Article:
Apply Online for a Duplicate Logbook (V5C)
You cannot use the DVLA online vehicle log book service, if (any):
- Your information has changed (e.g. change address on V5).
- You sent the V5C to the DVLA to change some details.
- The vehicle registration is part of the DVLA fleet scheme.
- You no longer have the vehicle in your possession.
- The vehicle is registered outside the United Kingdom (includes Channel Islands (e.g. Jersey and Guernsey), Isle of Man, and Ireland).
Note: Only the registered keeper of the vehicle can get a duplicate log book online (providing you do not need to change any of the details).
You can use a credit or debit card to pay for the online service (£25). In most cases, it will take five (5) working days to get a replacement log book (V5C) from the Driver and Vehicle Licensing Agency (DVLA).
The DVLA will need you to confirm the name and full postcode (as registered on the log book), and details about:
Replacing a Log Book by Phone
Only the registered keeper (stated on the V5) can replace a damaged or missing log book by phone – providing none of the recorded details have changed.
After phoning the Driver and Vehicle Licensing Agency (DVLA), you should allow six (6) weeks for them to return the duplicate document.
Note: The waiting times for applications made by telephone may be delayed due to the coronavirus pandemic (COVID-19). The guide for replacing a vehicle log book (V5C) is also available in Welsh language ‘Cael llyfr log cerbyd (V5CW)‘ (Cymraeg).
Apply for a New Log Book by Post
What if you cannot get a replacement V5C online? In this case, there are several other ways to get it, such as when you:
- Need to update your name or address on a vehicle log book (V5C).
- Apply by post to change the vehicle details (see below).
- Want to notify the DVLA that you sold, transferred, or bought a new vehicle.
Follow these steps:
- Download the official document titled ‘Apply for a vehicle registration certificate (form V62)‘ (available for free on the GOV.UK website).
- Send a completed V62 form to DVLA customer services (address below) with a cheque or a postal order to cover the standard fee of £25 (payable to ‘DVLA, Swansea’).
Note: How long does a V62 take to process? You should allow six (6) weeks for the V62 form to be processed by the DVLA after applying by postal methods.
Applying for a V5C as a New Owner
- You can also ‘apply for a vehicle registration certificate (form V62)‘ if you did not get a log book for a new vehicle.
- Send it to the DVLA address along with the green ‘new keeper’s details’ slip (V5C/2) given to you when buying a vehicle.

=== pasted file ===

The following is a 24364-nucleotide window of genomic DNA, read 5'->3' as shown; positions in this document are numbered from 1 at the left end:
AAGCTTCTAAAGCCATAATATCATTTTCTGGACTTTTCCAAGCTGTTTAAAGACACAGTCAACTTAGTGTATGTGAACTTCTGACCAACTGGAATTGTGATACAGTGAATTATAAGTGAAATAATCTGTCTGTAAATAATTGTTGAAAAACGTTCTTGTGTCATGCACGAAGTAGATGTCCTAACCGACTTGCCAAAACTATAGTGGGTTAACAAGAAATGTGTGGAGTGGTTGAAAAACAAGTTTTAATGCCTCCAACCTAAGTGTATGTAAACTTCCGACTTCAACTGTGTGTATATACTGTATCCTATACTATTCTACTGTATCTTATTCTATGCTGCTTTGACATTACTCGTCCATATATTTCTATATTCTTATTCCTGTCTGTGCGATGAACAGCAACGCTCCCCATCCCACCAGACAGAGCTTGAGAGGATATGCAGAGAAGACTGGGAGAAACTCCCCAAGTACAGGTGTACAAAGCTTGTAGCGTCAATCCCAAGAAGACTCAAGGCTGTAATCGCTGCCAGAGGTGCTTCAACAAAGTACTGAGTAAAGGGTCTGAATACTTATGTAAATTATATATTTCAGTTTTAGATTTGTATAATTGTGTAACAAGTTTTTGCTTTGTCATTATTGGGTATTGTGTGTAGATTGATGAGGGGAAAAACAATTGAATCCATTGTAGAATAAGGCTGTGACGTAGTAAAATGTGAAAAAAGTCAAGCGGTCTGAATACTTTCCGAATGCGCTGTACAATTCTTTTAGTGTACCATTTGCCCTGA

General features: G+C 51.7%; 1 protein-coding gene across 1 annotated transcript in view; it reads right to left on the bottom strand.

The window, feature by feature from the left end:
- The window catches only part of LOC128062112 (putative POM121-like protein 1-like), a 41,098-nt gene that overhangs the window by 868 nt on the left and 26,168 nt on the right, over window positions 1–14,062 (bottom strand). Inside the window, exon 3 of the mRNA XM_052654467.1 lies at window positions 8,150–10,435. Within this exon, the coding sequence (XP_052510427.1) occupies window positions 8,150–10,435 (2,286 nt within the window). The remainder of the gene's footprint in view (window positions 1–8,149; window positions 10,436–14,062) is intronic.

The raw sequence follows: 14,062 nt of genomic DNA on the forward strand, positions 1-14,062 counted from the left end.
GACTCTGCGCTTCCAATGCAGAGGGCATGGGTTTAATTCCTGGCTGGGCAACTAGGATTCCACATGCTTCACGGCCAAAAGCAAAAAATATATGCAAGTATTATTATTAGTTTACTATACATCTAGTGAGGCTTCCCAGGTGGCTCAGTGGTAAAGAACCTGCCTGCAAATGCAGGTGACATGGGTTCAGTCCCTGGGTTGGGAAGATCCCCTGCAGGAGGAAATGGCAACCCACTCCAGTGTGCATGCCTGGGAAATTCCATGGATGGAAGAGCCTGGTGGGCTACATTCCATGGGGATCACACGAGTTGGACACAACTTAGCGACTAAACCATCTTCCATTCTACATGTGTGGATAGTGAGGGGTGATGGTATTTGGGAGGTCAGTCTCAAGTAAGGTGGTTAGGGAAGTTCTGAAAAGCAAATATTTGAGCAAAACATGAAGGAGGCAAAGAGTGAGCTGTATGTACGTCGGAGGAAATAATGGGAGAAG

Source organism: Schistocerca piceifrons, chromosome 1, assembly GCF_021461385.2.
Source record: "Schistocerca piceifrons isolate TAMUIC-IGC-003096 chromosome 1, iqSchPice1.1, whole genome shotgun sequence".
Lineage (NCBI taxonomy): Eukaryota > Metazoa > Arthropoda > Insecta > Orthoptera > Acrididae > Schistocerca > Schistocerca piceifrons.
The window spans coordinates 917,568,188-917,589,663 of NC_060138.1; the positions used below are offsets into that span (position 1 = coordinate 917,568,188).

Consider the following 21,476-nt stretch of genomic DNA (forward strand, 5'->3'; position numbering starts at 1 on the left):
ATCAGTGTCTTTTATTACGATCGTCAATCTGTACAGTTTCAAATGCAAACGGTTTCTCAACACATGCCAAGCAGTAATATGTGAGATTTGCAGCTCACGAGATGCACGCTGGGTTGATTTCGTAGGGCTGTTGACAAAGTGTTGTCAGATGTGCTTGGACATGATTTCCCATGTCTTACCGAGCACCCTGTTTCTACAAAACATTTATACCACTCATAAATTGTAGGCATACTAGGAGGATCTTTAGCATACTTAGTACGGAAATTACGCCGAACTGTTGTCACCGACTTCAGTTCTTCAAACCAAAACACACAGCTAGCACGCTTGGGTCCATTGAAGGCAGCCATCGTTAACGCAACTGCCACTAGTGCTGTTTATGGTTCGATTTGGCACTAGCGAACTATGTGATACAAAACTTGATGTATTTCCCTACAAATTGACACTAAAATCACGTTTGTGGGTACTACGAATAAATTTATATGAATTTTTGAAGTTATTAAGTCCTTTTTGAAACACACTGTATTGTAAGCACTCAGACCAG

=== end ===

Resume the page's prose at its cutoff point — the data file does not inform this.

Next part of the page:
- There is no fee to pay when getting a log book for a new vehicle.
Note: What if you have not got the green ‘new keeper’s details’ slip? In this case, you would have to pay a fee of £25 (made payable to ‘DVLA, Swansea’). Allow four (4) to six (6) weeks to have the V5C returned.
Taxing a Vehicle without a Logbook
Fill in the standard ‘DVLA V62 application form’ and take it with the £25 fee to a Post Office branch that handles vehicle taxation. The Post Office will confirm whether you can get road tax without the log book.
How Long Does it Take to Get a New Log Book?
DVLA log book not arrived? The time to wait for a new V5C logbook varies on how you applied for it. You should phone the DVLA if the new log book does not arrive:
- After five (5) working days: If you applied for vehicle registration by phone.
- After six (6) weeks: If you applied for vehicle registration at a Post Office or by postal methods.
A new online service launched by the DVLA has slashed the time it takes for motorists to receive a duplicate log book (V5C).
Taking a Vehicle Out of the United Kingdom
What if you took your vehicle overseas and you haven’t got a log book? If so, you should contact the local driving authority to find out how to register a vehicle without a V5C.
Furthermore, you should also send a letter to DVLA informing them that you took the vehicle abroad. Remember to include your name, address, and:
- The actual date that you took it out of the United Kingdom.
- An address to receive the vehicle tax refund (where applicable).
Related Help Guides
- DVLA scrap car: How to scrap your vehicle ‘legally’?
- Vehicle registration guide for motorists in the United Kingdom.
- How to manufacture or adapt a vehicle?
Note: The short video explains what happens when you send a registration certificate V5C logbook to the Driver and Vehicle Licensing Agency (DVLA) in Swansea.